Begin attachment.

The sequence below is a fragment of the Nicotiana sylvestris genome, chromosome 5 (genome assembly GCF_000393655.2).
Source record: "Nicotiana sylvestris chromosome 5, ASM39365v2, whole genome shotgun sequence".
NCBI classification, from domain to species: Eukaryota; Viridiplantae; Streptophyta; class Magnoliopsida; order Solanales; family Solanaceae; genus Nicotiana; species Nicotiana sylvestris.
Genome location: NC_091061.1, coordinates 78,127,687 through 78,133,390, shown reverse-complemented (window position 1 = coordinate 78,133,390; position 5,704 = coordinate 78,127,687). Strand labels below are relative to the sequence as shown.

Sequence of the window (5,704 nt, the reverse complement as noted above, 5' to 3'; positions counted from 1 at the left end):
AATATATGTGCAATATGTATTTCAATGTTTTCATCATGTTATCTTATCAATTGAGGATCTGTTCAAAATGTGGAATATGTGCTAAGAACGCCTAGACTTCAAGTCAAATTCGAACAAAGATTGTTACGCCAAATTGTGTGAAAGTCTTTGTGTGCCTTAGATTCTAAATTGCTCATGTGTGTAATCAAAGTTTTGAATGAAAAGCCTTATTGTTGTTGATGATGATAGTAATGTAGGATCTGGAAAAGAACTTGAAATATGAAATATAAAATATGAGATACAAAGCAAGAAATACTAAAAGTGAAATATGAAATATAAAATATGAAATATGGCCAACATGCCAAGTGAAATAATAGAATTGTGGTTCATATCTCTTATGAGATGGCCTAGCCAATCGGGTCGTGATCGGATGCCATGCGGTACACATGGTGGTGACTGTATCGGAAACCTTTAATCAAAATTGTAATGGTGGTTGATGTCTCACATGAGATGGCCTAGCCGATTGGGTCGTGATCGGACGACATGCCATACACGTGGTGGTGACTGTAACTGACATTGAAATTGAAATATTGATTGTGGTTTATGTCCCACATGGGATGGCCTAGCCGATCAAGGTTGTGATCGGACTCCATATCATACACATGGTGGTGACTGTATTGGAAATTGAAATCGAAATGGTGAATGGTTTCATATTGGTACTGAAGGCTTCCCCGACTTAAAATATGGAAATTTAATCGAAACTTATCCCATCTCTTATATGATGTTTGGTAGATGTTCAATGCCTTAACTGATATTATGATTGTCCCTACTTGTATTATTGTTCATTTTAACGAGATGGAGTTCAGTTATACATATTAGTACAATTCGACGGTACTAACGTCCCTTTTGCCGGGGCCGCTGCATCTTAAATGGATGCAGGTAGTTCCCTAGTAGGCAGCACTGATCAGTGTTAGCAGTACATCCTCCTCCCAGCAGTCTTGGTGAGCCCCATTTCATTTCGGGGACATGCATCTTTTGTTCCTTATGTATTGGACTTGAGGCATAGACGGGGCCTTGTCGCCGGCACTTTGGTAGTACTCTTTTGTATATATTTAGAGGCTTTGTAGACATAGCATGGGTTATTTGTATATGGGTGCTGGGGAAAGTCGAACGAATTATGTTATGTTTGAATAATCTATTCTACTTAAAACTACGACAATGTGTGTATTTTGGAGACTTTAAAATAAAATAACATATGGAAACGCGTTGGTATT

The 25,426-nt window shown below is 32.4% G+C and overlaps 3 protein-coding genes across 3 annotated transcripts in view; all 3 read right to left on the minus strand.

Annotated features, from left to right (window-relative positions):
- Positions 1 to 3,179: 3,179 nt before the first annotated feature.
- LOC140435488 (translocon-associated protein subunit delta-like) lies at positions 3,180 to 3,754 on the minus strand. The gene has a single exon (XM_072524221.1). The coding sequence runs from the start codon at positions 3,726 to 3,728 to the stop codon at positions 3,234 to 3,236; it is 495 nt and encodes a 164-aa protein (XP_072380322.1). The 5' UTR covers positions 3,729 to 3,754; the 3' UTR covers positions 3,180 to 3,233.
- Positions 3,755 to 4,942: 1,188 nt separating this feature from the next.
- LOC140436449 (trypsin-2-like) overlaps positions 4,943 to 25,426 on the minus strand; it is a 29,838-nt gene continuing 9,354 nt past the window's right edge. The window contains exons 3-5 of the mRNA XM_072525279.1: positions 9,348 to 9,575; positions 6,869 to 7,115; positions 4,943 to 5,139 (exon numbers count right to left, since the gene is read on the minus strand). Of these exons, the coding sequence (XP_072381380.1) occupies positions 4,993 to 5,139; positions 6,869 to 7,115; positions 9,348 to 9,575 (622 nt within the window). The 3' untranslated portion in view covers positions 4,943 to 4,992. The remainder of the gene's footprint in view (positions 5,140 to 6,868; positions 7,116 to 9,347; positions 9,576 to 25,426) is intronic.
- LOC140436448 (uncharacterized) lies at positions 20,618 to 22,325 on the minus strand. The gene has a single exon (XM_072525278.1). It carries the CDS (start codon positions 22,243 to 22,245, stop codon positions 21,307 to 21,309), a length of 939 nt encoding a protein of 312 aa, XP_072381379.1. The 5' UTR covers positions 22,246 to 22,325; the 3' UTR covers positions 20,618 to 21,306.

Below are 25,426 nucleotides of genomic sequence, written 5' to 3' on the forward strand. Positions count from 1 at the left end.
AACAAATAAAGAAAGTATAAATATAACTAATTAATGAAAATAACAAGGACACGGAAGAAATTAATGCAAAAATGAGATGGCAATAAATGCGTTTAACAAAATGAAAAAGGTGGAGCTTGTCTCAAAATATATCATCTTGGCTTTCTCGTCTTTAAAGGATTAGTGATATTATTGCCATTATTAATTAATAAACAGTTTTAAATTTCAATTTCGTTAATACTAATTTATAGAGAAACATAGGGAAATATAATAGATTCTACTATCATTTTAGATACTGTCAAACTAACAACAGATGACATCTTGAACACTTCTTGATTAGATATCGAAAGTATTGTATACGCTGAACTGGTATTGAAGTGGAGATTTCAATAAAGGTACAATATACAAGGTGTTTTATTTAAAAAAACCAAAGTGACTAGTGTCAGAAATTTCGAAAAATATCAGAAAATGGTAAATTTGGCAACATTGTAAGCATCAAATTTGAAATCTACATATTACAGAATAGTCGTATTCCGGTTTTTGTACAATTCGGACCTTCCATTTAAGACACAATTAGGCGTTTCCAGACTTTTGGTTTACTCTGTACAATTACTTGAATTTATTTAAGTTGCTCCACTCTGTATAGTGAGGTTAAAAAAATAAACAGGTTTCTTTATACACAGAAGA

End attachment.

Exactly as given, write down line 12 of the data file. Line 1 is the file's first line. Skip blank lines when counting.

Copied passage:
- LOC140436449 (trypsin-2-like) overlaps positions 4,943 to 25,426 on the minus strand; it is a 29,838-nt gene continuing 9,354 nt past the window's right edge. The window contains exons 3-5 of the mRNA XM_072525279.1: positions 9,348 to 9,575; positions 6,869 to 7,115; positions 4,943 to 5,139 (exon numbers count right to left, since the gene is read on the minus strand). Of these exons, the coding sequence (XP_072381380.1) occupies positions 4,993 to 5,139; positions 6,869 to 7,115; positions 9,348 to 9,575 (622 nt within the window). The 3' untranslated portion in view covers positions 4,943 to 4,992. The remainder of the gene's footprint in view (positions 5,140 to 6,868; positions 7,116 to 9,347; positions 9,576 to 25,426) is intronic.